According to a study in the Journal of Neuroscience, three researchers explore REM sleep among people experiencing symptoms of post-traumatic stress disorder (PTSD).
The authors of the study explained how they used biophysically based models of the sleeping brain to examine its process during PTSD, particularly with processing and extinguishing fear memories.
“We used a biophysically based model that included the infralimbic cortex (IL), a part of the mPFC with a critical role in suppressing fear memories,” the report reads.
“Under post-traumatic stress disorder (PTSD) REM sleep conditions, rhythmic activity dissipated, and 4 Hz theta inputs to IL were ineffective, but higher-frequency (10 Hz) theta inputs to IL induced changes similar to those seen with 4 Hz inputs under normal REM sleep conditions, resulting in the suppression of fear expression cells.”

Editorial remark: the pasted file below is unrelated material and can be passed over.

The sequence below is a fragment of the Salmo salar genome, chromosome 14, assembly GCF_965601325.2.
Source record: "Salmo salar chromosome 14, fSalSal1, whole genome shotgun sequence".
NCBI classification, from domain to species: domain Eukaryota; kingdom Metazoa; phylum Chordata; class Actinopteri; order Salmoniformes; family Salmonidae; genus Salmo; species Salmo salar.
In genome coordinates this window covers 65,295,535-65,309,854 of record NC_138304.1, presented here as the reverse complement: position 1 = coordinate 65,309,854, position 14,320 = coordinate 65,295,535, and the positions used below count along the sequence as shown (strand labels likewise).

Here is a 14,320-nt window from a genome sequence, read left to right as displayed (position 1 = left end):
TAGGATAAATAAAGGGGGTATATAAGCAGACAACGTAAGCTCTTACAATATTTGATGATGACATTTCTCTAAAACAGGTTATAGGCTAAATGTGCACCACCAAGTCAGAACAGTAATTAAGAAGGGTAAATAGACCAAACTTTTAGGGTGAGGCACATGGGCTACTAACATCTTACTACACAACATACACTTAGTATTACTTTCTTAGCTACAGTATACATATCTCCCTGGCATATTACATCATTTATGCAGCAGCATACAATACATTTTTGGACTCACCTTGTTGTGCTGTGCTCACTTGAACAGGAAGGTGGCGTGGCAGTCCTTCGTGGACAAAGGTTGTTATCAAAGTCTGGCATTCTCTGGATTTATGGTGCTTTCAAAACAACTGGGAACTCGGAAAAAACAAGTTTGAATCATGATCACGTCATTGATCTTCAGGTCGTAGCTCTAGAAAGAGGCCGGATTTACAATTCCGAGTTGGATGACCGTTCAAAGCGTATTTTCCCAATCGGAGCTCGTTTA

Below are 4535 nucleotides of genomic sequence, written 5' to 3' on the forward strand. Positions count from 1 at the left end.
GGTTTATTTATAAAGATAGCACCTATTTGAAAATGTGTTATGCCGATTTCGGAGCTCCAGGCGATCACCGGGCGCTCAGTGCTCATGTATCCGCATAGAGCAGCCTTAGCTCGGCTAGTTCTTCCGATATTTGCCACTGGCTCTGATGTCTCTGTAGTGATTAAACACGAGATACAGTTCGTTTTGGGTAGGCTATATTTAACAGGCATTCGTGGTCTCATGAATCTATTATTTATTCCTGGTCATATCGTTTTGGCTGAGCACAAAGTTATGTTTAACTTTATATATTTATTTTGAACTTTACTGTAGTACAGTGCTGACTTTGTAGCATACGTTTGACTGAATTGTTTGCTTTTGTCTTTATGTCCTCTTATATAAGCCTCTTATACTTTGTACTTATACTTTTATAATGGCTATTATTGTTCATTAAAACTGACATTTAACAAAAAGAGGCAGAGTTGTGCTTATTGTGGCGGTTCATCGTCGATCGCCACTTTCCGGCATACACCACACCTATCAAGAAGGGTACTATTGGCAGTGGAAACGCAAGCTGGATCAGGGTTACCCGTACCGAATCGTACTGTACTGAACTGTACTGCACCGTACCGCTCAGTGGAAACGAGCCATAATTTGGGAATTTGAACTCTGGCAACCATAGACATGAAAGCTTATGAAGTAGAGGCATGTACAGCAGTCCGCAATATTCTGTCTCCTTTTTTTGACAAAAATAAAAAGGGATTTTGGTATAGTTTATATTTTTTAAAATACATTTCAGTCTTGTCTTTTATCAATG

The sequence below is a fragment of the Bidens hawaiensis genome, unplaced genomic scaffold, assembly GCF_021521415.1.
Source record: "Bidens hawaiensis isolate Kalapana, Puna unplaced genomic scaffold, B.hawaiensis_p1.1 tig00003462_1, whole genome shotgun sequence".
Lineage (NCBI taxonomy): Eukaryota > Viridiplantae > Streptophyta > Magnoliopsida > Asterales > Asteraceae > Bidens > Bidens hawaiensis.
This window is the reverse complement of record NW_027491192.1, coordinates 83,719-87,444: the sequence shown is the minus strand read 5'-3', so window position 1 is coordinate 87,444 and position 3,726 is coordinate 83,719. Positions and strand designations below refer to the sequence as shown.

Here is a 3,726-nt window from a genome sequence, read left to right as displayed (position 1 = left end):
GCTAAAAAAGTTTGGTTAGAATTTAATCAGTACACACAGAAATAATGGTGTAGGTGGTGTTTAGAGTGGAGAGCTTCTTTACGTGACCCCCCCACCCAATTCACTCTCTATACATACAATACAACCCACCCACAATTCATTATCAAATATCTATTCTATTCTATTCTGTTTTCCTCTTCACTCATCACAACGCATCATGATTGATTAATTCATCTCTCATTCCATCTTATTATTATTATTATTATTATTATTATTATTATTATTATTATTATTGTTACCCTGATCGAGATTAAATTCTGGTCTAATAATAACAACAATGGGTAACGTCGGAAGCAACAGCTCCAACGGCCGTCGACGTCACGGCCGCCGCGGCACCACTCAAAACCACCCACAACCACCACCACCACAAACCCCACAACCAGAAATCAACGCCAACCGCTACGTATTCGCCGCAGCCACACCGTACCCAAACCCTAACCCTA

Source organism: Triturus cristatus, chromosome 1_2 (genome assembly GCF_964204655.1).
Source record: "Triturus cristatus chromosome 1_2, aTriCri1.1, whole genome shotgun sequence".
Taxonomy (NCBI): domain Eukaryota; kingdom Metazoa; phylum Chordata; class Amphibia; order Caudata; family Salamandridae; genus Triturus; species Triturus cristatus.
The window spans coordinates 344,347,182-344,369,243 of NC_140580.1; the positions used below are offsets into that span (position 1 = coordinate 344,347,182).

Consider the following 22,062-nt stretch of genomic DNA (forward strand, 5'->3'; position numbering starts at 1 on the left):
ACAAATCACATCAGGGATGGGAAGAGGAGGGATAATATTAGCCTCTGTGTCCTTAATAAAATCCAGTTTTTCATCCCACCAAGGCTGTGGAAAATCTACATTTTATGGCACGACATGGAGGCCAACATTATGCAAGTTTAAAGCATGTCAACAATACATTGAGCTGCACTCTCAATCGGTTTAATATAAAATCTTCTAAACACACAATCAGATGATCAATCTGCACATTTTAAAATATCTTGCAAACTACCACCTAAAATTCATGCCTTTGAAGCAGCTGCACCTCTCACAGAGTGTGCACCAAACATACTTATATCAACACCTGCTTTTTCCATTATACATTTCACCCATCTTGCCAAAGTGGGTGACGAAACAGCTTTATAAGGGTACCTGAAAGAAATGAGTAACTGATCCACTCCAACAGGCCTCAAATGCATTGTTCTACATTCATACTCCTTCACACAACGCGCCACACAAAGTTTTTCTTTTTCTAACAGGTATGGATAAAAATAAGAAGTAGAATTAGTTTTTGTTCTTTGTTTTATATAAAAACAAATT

“These results suggest why PTSD patients may repeatedly experience the same emotionally charged dreams and suggest potential neuromodulatory therapies for the amelioration of PTSD symptoms,” the authors concluded.